return false;  
   }  // end still doing back porch
   
 // if all lines done, do the front porch
 if (vLine == verticalPixels)
   return newFrame;
   
 // pre-load pointer for speed
 register char * messagePtr =  & (message [messageLine] [0] );

 delayMicroseconds (1);
 
 // how many pixels to send
 register byte i = horizontalBytes;

 // blit pixel data to screen    
 while (i--)
   PORTD = * messagePtr++;

 // stretch final pixel
 nop; nop; nop;
 
 PORTD = 0;  // back to black
 // finished this line
 vLine++;

 // every 16 pixels it is time to move to a new line in our text
 if ((vLine & 0xF) == 0)
   messageLine++;
   
 return false;
 }  // end of doOneScanLine

float radians = 0;
const float pi = 3.1415926;
const float radiansIncrement = (pi / 2.0) / (horizontalBytes / 2);
byte x;
boolean Up = true;
byte colour = 0;
boolean Calc = true;

void advanceLine ()
 {
 if (Calc)
   {
   x = sin (radians) * horizontalBytes;
   if (Up)
     {
     radians += radiansIncrement;
     if (radians >= pi / 2)
       Up = false;
     }
   else
     {
     radians -= radiansIncrement;
     if (radians <= 0)
       {
       Up = true;
       radians = 0;
       colour++;
       }
     }
   Calc = false;
   }
 else
   {
   memmove (& message [0] [0], & message [1] [0], sizeof message - horizontalBytes);  
   memset (&message [verticalLines - 1] [0], (colour + 1) << 4, horizontalBytes);
   memset (&message [verticalLines - 1] [0], colour << 4, x);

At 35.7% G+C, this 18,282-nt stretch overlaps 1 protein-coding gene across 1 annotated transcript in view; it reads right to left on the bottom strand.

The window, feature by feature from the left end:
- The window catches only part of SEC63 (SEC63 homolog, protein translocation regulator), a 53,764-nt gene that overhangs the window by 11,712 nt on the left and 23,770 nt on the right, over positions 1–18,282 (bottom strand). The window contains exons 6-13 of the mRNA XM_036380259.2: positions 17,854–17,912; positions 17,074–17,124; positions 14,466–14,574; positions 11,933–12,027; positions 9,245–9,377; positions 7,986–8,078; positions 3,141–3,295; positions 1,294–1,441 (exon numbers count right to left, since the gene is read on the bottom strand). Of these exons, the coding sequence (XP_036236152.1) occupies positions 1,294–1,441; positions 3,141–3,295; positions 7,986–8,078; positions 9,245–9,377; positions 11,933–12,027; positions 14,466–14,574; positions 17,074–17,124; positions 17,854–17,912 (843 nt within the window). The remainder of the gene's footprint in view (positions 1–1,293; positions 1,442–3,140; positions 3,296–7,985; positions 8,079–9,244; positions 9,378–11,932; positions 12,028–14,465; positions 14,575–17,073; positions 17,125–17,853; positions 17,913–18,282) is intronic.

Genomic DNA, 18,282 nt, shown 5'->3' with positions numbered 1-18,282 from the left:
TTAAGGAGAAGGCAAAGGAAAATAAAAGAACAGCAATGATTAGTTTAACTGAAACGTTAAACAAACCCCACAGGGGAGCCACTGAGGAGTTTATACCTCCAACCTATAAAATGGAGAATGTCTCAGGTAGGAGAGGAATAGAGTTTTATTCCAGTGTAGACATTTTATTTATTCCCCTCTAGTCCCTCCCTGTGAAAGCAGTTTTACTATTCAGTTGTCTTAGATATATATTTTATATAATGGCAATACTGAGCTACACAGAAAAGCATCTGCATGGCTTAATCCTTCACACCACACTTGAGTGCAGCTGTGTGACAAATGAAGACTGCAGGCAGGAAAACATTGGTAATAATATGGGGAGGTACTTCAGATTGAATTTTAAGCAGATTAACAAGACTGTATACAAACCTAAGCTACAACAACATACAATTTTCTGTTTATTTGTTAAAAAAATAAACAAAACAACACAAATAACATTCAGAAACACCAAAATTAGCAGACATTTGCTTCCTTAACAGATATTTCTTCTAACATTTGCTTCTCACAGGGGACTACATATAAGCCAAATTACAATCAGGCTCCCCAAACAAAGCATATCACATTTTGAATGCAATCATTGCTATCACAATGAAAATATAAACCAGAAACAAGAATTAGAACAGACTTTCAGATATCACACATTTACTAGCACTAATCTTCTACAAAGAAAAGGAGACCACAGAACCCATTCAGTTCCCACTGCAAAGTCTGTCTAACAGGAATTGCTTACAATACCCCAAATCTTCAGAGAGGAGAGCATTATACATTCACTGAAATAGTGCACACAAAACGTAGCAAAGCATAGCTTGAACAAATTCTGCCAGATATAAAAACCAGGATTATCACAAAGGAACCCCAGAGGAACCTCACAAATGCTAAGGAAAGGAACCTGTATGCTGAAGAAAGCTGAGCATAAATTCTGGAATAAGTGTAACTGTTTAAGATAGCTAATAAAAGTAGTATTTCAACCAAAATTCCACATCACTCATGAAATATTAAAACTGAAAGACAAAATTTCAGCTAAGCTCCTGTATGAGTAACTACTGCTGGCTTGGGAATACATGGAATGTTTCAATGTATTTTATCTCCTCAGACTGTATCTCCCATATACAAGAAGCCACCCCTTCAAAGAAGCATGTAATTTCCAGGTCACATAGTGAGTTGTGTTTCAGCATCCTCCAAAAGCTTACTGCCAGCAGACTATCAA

Calc = true;
   }

 newFrame = false;
 }
 
void loop()
 {
 // loop to avoid overhead of function call
 while (true)
   {
   // sleep to ensure we start up in a predictable way
   sleep_mode ();
   if (doOneScanLine ())
     advanceLine ();
   }  // end of while
}  // end of loop
Please post technical questions on the forum, not by personal message. Thanks!

More info:
http://www.gammon.com.au/electronics

iyahdub

I know this is just a proof of concept more than anything, but wouldnt there be a way of centring the display, despite the limitations u already mentioned ?!? Sorry for my "doh!!!"ness on the subject !
10 LET Loop=Infinite
20 GO TO 10

Nick Gammon

Sure. But my particular monitor is "smart" enough to left-justify on the start of the visible area. Initially when I tested it was more centered. I strongly suspect that the monitor firmware tries to detect where the visible signal starts (because different VGA cards might be out by a few nanonseconds one way or another) and then remembers something like "oh this card has a back porch of 2.1 uS, so we'll start drawing after that each time".

Judging by the logic analyzer output the signal is fairly correctly centered.

The monitor has a "horizontal position" menu setting. If I play with that I can center it. Ditto for vertical.
Please post technical questions on the forum, not by personal message. Thanks!

More info:
http://www.gammon.com.au/electronics

Nick Gammon

#19
Apr 25, 2012, 02:29 am Last Edit: Nov 26, 2013, 02:29 am by Nick Gammon Reason: 1
This  video shows the text-based output in action. You can see how quickly the text draws, and it zooms in to show the clarity of the letters. You can also see commands from the second Uno to clear the screen, clear a line, do cursor addressing, and scrolling: